/*PenDragn: Pageboy e-mails 'covered up to avoid a scandal'*/


Pageboy e-mails 'covered up to avoid a scandal'

It's always nice to go outside the country for news and get away from the controls on US mainstream media.

You might even get a headline that actually does an accurate analysis of the situation.

Right there in mainstream news.

Excerpt: Timesonline report:

REPUBLICAN leaders were defending themselves yesterday against claims that they had been more interested in avoiding political scandal than protecting an underage pageboy who was being bombarded with sexually explicit messages by one of their congressmen.

Mark Foley was forced to resign on Friday after the publication of suggestive e-mails and other lewd messages that he had sent to a 16-year-old congressional intern. In one message, the Florida Republican, using an AOL account name of Maf54, tells him to “strip down” and, when told the teenager is wearing a T-shirt and shorts, he replies, “love to slip them off of you”. Capitol police have sealed his office and criminal charges are expected. Mr Foley, 52, who had previously ducked rumours about his sexuality, pioneered legislation against adults who prey on vulnerable young people. He had even helped to set up a hotline for parents and teenagers to tell police about “online child sexual exploitation”.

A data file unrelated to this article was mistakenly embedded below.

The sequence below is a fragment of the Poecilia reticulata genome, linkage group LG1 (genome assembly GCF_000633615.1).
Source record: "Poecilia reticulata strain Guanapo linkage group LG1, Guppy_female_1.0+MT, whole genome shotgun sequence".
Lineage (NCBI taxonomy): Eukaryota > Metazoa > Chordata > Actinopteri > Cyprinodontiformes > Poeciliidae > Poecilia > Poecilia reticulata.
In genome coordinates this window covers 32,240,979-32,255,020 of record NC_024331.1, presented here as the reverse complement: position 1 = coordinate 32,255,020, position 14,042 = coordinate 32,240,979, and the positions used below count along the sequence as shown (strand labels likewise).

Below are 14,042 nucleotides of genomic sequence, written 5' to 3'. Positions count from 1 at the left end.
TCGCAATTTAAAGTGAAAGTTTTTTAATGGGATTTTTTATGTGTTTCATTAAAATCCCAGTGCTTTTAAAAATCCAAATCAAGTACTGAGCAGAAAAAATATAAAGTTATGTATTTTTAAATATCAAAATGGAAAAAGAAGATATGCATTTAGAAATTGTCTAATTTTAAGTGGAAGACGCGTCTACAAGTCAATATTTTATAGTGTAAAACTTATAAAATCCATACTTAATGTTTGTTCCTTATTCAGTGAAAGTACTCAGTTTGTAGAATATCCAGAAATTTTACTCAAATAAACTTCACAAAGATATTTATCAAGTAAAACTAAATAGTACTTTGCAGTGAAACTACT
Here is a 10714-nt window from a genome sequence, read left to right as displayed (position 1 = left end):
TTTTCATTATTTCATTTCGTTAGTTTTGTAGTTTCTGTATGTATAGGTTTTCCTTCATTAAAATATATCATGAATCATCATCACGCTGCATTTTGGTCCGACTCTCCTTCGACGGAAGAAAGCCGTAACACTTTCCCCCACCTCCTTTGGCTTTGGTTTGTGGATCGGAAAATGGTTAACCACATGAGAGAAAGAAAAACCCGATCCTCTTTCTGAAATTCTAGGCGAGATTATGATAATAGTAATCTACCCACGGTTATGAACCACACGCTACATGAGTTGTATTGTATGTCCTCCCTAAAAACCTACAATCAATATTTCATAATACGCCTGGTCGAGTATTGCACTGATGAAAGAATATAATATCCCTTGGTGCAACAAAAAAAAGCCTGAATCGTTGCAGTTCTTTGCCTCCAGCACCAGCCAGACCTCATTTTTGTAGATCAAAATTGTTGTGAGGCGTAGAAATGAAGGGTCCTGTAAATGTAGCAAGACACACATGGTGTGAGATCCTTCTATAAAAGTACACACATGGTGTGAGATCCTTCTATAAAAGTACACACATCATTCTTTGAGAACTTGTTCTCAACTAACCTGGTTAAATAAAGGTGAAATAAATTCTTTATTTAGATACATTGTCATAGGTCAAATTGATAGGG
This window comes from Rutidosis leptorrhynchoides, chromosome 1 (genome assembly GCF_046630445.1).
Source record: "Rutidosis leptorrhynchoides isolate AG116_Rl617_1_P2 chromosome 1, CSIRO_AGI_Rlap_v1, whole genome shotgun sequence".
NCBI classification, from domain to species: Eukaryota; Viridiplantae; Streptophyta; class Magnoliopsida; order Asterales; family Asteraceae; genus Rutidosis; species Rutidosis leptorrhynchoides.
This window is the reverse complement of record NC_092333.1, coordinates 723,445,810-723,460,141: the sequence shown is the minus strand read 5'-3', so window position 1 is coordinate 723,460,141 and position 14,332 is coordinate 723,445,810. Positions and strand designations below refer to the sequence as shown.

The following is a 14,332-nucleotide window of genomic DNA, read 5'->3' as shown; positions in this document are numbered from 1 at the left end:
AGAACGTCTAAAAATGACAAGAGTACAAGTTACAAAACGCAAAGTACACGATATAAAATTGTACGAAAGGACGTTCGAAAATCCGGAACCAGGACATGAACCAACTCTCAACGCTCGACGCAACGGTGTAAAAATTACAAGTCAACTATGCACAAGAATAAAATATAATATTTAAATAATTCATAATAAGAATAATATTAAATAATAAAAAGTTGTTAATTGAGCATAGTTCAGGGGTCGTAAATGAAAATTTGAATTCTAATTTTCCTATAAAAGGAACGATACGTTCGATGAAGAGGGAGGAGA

As recently as July 27, President Bush had hailed Mr Foley and other legislators behind child protection laws as being part of a “SWAT team for kids”.

Democrats say:
House leadership was warned about Mr Foley’s activities months ago, alleging that it sought to cover them up for fear of losing his seat in November’s mid-term elections. The Democrats are linking the case to a “pattern of corruption” in the Republican Congress and have called for an inquiry.

Over the weekend Republican Thomas Reynolds admitted that he had told Dennis Hastert, the Speaker of the House, as long ago as last year that a page’s parents had complained about inappropriate messages being sent by Mr Foley. Mr Hastert said that he did not remember this conversation but his office had nonetheless referred the matter to the clerk of the House.

The clerk passed the issue on to John Shimkus, who oversees the 200-year-old congressional page programme, which allows 72 high school juniors to work in the House for a session, answering telephones and delivering mail....

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